‘So much for some of the effects of [anxiety]. What of the causes? It is almost platitudinous to speak of the anxiety connected with the competition of living, and now with the equally grave and increasing sense of international insecurity; of the pace at which we life; of the precariousness of life itself in the streets, so that we seem these days to live by accident rather than to die by it; of the monotony and drabness inherent in many workers’ long hours of physical and mental effort; of the lack of air and of exercise and of sleep; of the exciting nature of our amusements, whether the immediate demand for them be normal relaxation or a dope; of noise – needless, stupid, provocative, ill-mannered, selfish noise…’

Lord Horder, a British cardiologist, was writing about ‘nerve strain’, not anxiety, in Health & a Day in 1937 (in Jackson 2013: 77).

The Accelerationist Manifesto is written out of the same spirit as Toffler’s dated 1972 film (based on the 1970 book) Future Shock, and out of the same modernist anxieties about a ‘sick society’ facing collapse through its own decadence that spurred the British eugenics movement (popular with George Bernard Shaw) as well as social reformers. In this regard, stress is a means of talking about modern living and a ‘civilising process’, as Jackson would say after Norbert Elias, in relation to the control and modernisation of the body. Being busy is a mark of status, stress indicates our productive force and offers an outlet to brag about our social responsibility and status.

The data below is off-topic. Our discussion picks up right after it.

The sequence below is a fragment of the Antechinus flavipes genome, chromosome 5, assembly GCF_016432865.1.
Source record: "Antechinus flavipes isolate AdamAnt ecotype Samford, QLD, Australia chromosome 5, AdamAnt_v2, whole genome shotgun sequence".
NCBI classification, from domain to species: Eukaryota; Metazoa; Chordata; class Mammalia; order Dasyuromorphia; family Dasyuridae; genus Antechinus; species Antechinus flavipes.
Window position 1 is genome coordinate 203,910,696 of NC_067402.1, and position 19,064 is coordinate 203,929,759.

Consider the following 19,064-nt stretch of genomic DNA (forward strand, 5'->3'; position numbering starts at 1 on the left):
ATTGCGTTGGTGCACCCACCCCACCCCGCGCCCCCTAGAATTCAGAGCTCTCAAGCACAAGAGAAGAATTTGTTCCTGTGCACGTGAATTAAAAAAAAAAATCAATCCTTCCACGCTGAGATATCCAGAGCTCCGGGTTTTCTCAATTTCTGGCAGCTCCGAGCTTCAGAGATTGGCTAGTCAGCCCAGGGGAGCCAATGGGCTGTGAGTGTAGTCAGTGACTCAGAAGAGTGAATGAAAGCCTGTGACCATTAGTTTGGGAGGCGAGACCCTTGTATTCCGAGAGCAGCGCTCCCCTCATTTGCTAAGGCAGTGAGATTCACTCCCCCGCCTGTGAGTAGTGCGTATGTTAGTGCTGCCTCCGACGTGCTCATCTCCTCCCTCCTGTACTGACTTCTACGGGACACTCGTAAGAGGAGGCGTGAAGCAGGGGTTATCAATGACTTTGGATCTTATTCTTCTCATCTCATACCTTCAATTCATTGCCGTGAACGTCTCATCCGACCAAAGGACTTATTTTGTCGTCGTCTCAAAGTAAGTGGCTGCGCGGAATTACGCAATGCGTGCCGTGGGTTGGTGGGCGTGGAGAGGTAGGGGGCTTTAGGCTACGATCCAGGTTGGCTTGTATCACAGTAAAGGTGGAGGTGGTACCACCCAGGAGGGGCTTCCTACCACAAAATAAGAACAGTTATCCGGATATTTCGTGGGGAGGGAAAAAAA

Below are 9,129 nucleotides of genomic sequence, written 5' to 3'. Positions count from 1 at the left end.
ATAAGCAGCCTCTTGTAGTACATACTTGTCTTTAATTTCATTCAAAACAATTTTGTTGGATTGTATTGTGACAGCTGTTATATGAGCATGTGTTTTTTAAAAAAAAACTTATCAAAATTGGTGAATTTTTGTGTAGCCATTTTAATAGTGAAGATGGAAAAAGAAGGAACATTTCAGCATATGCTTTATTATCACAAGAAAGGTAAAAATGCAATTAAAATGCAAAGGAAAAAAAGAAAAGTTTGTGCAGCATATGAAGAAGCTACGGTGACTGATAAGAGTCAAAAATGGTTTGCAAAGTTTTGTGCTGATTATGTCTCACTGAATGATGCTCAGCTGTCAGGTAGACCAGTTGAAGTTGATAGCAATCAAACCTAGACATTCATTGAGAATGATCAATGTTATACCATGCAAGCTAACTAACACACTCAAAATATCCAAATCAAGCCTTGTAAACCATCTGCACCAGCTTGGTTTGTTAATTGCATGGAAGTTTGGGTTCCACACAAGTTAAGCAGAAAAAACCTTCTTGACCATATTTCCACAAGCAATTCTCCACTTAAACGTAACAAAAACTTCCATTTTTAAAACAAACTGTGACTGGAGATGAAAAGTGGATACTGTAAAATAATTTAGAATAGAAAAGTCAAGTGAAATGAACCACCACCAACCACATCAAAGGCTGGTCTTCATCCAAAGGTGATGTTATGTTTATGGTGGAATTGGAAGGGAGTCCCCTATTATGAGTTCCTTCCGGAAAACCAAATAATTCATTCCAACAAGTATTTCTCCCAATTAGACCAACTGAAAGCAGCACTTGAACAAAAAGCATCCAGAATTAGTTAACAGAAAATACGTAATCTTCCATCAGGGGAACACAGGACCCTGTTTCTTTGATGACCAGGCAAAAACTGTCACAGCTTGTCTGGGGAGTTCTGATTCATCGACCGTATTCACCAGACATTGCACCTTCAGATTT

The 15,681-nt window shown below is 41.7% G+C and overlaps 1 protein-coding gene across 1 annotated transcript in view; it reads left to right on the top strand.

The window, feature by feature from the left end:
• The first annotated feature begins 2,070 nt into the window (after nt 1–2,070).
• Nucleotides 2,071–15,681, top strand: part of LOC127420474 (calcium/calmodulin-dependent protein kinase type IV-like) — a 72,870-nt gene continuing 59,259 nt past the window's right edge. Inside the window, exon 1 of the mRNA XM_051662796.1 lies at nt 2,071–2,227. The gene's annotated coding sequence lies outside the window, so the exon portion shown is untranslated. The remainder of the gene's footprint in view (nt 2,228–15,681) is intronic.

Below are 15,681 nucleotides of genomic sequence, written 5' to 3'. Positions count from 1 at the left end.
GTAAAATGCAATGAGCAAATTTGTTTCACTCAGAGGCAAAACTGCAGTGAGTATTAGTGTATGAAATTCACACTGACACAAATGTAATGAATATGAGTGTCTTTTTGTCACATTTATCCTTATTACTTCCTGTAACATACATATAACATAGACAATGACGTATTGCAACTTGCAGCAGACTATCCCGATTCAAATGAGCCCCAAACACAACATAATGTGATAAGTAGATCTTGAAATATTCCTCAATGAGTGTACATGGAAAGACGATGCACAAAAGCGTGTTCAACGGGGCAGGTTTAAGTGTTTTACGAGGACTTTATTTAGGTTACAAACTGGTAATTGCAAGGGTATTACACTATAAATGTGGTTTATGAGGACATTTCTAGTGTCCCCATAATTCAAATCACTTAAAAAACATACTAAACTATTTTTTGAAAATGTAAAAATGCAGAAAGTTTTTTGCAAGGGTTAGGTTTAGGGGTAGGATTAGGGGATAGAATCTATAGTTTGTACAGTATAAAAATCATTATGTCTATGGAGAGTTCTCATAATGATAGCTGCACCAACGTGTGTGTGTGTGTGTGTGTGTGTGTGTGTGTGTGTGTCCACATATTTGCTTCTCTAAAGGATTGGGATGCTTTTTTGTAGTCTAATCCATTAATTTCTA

Austerity and anxiety are collective and individual markers of domination. They inform us that, in contrast the innumerable number of crises described in the Accelerationist Manifesto, capitalism is doing extraordinarily well. The FTSE rises, China and India re-emerge as global powers after a 300-year hiatus in a new, state-capitalist form. And further, let’s add that the perceived failures of the Left are not new either, and that wound-licking has also persisted for decades. The intellectual Left has not posed an obstacle to capitalism in the UK since the late-1960s in the wake of the anti-Vietnam struggles and new social movements. There is no malaise to think of – the appeals to the left for new strategies are appeals to an historical actor which no longer exists in a united, organised form. But the last significant challenge came from the workers’ movements, particularly the miners and printers, during the mid-1980s, involved a kind of mobilisation and argument that the intellectual eurocommunist left had abandoned – collective organisation based around a broadly social democratic government-state – in favour of a more rhizomatic, informal, and easily overrun networks of Deleuze & Guattari.